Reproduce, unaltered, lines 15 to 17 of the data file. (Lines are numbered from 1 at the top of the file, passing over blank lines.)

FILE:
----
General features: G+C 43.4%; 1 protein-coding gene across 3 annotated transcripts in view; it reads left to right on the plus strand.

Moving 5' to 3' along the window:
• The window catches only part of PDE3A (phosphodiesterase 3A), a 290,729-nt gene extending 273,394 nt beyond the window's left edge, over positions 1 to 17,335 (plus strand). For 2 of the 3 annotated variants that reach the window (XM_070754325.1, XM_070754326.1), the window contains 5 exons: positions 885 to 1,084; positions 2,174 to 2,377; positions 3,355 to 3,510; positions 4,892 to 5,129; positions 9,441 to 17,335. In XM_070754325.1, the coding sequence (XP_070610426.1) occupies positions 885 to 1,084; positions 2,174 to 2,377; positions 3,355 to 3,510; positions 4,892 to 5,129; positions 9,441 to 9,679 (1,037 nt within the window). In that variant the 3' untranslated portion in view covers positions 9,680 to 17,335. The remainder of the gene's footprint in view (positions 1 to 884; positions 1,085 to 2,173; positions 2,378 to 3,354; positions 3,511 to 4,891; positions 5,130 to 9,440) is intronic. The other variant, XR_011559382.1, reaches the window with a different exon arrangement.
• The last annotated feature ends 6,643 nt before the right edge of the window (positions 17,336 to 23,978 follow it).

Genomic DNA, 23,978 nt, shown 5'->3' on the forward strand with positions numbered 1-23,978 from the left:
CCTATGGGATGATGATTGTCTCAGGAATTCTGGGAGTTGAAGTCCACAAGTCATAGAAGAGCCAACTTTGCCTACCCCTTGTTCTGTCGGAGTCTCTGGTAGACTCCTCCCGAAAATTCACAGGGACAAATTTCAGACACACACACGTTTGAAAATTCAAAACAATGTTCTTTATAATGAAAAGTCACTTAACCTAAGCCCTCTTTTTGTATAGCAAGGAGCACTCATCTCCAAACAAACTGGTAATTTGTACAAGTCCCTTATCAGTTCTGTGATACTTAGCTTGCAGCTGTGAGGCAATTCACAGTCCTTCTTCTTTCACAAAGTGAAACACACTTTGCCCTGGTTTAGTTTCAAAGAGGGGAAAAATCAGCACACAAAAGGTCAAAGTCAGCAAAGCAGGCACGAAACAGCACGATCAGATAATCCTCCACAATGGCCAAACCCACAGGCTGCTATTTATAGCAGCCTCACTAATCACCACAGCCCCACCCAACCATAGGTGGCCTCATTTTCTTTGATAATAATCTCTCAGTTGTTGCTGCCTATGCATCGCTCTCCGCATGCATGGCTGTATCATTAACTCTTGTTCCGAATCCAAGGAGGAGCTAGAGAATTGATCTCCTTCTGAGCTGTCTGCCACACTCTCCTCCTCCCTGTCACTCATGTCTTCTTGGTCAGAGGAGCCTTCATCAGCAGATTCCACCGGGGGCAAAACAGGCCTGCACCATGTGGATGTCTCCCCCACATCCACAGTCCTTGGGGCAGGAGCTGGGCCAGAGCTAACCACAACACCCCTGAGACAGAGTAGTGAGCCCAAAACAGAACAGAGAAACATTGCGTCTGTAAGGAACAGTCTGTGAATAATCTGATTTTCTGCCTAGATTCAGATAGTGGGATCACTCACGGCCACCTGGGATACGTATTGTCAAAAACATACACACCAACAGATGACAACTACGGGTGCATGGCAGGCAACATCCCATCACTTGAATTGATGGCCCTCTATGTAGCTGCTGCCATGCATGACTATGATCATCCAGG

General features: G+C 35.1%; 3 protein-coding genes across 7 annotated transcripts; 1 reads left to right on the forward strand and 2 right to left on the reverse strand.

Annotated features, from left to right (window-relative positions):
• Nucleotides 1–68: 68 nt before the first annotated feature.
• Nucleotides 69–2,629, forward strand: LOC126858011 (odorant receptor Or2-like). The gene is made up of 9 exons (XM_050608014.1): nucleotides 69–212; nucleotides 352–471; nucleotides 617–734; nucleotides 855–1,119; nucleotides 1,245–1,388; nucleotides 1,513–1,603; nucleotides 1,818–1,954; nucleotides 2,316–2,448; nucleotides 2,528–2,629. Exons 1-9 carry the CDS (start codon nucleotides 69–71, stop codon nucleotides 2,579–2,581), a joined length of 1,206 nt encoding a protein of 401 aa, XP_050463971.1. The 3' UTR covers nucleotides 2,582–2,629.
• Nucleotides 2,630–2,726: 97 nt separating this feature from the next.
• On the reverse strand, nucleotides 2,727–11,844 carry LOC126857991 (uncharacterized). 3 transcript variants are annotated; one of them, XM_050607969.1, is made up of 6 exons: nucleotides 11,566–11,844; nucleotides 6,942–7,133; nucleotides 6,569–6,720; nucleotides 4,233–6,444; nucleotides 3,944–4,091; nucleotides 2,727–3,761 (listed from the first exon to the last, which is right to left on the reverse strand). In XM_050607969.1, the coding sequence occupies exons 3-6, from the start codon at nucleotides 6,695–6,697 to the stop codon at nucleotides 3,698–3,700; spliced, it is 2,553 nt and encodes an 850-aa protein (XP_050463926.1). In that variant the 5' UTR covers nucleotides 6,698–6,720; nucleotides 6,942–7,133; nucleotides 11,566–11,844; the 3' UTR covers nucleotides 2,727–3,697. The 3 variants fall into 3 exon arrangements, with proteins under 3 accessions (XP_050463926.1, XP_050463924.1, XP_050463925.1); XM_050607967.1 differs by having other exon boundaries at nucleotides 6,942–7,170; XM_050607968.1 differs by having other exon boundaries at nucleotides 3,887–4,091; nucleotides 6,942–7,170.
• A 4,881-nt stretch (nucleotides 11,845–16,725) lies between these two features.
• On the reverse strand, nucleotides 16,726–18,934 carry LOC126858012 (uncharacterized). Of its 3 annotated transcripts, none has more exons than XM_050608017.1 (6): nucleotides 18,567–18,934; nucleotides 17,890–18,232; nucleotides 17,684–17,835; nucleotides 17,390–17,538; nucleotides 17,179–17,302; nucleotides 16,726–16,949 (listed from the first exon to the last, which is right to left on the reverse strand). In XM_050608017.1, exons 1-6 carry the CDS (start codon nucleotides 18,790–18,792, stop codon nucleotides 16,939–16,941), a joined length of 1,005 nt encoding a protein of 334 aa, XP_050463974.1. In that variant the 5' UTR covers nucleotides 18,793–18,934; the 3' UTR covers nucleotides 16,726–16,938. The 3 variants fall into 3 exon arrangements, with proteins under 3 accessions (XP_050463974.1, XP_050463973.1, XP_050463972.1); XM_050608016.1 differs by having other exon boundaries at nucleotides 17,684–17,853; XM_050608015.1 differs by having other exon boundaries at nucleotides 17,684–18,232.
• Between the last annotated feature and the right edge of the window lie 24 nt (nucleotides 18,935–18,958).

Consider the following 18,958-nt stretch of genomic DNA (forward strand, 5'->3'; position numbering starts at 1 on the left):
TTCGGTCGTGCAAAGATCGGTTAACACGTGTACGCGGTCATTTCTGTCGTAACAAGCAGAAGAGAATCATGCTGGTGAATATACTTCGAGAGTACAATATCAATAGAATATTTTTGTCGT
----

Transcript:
• Between the last annotated feature and the right edge of the window lie 24 nt (nucleotides 18,935–18,958).

Consider the following 18,958-nt stretch of genomic DNA (forward strand, 5'->3'; position numbering starts at 1 on the left):
TTCGGTCGTGCAAAGATCGGTTAACACGTGTACGCGGTCATTTCTGTCGTAACAAGCAGAAGAGAATCATGCTGGTGAATATACTTCGAGAGTACAATATCAATAGAATATTTTTGTCGT